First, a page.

‘Phased distribution plans in some states do not name population as a priority while CDC recognizes it as high risk
As many as 18 states in the US have not specifically prioritized the homeless community in their plans for distributing Covid-19 vaccines, despite the Centers for Disease Control and Prevention (CDC) recognizing the population as particularly high risk when it comes to the virus, a study has found.
Research conducted by the National Academy for State Health Policy, a non-partisan forum of policymakers, focused on people living in homeless shelters and found that the phased distribution plans in such states as Maryland, Illinois and Minnesota did not explicitly name that community as a priority population.
Donald Whitehead, the executive director of the National Coalition for the Homeless, explained that homeless people often don’t have access to medical care, necessities for protection against the virus, such as masks, nor the ability to quarantine if infected. They may also have such underlying conditions as diabetes and asthma, which could put them at higher risk for severe illness from the virus.
“If we leave up to 3.5 million people – because that’s how many people are homeless in America – that many people being left without vaccinations or waiting until the very end, we’re not going to get through this pandemic, it’s going to continue to perpetuate itself, because we have so many people that haven’t gotten the needed care,” he told the Guardian.
The academy’s findings initially came from the plans each state submitted to the CDC last fall, but have since been updated based on the latest guidance on each states’ website, most recently on 26 February.
The chart includes such states as Montana and South Dakota, which prioritize groups such as individuals in congregate settings and those with high-risk medical conditions, but do not specifically highlight the homeless population. It also includes Louisiana, which, while its website states that those who work in homeless shelters will be eligible for a vaccine in its next phase, does not highlight people experiencing homelessness.
Jill Rosenthal, the senior program director at the National Academy for State Health Policy, said it is worth noting that with federal guidelines and vaccine supplies continuing to evolve, every state has seen some movement in their distribution plans. And as such, more changes could be coming.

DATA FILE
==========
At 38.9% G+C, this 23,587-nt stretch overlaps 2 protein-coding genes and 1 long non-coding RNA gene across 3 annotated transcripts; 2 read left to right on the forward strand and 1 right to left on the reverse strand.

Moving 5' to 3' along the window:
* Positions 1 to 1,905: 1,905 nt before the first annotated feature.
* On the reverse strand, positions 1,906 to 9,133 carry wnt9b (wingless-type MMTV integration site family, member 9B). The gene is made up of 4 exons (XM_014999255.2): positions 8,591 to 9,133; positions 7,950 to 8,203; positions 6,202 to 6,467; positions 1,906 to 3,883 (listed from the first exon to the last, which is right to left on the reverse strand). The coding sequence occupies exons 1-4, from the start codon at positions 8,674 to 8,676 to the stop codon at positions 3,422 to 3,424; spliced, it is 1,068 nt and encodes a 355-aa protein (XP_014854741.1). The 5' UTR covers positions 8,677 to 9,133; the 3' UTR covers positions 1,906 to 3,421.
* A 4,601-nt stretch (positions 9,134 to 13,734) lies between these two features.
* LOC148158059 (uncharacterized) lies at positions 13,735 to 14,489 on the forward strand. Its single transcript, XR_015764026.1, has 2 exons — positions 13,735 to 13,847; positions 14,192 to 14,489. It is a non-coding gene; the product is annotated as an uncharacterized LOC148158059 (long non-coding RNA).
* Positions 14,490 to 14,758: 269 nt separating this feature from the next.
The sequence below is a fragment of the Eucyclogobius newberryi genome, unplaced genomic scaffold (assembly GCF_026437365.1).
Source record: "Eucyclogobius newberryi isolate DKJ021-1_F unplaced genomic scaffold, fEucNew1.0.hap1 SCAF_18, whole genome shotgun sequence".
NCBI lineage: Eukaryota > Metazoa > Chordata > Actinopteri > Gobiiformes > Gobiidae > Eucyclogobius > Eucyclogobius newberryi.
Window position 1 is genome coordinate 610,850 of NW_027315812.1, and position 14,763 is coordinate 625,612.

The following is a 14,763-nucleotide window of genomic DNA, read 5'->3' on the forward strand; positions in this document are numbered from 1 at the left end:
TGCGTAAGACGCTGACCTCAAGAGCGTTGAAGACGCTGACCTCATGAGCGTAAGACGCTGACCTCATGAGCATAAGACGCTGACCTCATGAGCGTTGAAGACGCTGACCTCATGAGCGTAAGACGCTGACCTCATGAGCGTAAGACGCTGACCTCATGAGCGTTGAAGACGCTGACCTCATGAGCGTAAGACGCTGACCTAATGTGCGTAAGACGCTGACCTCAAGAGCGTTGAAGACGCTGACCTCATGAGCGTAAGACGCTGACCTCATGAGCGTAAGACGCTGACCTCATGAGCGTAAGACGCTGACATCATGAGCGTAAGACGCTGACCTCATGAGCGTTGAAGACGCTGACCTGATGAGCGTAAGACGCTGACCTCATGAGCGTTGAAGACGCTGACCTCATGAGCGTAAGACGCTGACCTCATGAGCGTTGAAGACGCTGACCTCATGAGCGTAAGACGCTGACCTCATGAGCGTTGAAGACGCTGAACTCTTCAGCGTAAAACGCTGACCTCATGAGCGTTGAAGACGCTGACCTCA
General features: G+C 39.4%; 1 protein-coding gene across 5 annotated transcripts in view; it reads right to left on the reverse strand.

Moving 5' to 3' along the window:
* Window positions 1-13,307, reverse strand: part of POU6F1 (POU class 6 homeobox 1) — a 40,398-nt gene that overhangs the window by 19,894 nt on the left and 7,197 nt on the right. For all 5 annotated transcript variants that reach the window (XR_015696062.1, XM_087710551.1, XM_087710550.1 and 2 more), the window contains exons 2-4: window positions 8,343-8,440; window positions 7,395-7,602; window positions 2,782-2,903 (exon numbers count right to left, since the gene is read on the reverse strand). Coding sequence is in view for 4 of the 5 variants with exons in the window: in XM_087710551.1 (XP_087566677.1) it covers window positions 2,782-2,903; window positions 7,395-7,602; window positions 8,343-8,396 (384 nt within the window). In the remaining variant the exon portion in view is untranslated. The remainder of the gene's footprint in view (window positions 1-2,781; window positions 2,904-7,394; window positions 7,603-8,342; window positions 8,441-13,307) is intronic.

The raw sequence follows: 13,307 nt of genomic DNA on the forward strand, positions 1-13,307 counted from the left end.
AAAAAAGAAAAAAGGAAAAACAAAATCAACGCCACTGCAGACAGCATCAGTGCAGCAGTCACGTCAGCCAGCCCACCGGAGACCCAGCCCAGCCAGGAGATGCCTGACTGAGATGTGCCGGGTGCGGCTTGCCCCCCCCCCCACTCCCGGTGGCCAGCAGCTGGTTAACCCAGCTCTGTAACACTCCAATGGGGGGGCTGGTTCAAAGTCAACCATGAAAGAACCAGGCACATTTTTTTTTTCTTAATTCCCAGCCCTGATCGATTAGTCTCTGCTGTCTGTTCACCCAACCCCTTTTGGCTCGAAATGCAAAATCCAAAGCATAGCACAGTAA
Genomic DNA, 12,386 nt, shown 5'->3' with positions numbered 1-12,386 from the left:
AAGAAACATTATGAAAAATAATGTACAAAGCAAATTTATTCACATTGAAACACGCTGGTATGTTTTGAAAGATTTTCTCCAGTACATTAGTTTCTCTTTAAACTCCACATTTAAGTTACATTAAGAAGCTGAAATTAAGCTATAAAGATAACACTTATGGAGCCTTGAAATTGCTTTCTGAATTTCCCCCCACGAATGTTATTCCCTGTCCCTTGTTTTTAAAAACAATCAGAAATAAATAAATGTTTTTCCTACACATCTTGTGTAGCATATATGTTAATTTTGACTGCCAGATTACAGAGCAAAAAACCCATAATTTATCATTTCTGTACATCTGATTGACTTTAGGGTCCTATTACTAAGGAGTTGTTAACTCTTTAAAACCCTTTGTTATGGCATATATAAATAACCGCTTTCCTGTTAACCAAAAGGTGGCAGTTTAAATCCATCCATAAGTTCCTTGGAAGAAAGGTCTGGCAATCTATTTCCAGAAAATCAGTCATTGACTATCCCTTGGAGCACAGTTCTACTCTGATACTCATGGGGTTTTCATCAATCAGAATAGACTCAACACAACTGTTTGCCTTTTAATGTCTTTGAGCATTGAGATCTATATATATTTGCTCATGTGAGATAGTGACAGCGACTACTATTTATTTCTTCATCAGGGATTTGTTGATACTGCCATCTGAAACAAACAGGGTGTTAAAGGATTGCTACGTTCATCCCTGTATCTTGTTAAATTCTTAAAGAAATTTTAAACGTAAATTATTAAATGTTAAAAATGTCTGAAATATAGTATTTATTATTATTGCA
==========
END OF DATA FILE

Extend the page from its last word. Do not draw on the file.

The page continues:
Wisconsin, for example, initially did not highlight the homeless community in its distribution phases, and now has added those living in homeless shelters and transitional housing, Rosenthal explained.
Last week, Oregon’s governor, Kate Brown, also announced that the state would be including individuals experiencing homelessness in the next Covid-19 vaccine distribution phase, which starts at the end of March.
Currently, Rosenthal explained, only a handful of states have actually started vaccinating people who are experiencing homelessness, including Connecticut and Massachusetts. She said it will be important for those states that haven’t started this work “to learn from other states that are already vaccinating this population about best practices, so that they can more effectively reach those in shelters and those living on the street”.
Last week, the National Health Care for the Homeless Council sent a letter to governors and state and local health authorities highlighting the urgency of giving “priority status to people experiencing homelessness, especially individuals living in homeless shelters, encampments and other congregate settings”.
It added: “Failure to immediately prioritize people who are homeless leaves a highly vulnerable population unprotected, compounds racial inequities, and undermines public health efforts to stop the spread of Covid-19 in local communities.”
Don L Gardner, 63, has been homeless in Washington DC for the past month and a half, after losing his job as a shoe repairman. He is diabetic and asthmatic and stays with his mom or in his car because he’s wary about staying in shelters due to the pandemic. He said he is still waiting to get the vaccine and would like to see others experiencing homelessness prioritized when it comes to this distribution.
He said: “The homeless population is a forgotten population, an invisible population and they should be recognized as human beings and recognized as a population that needs that vaccine because they’re dying off just like the other populations are.”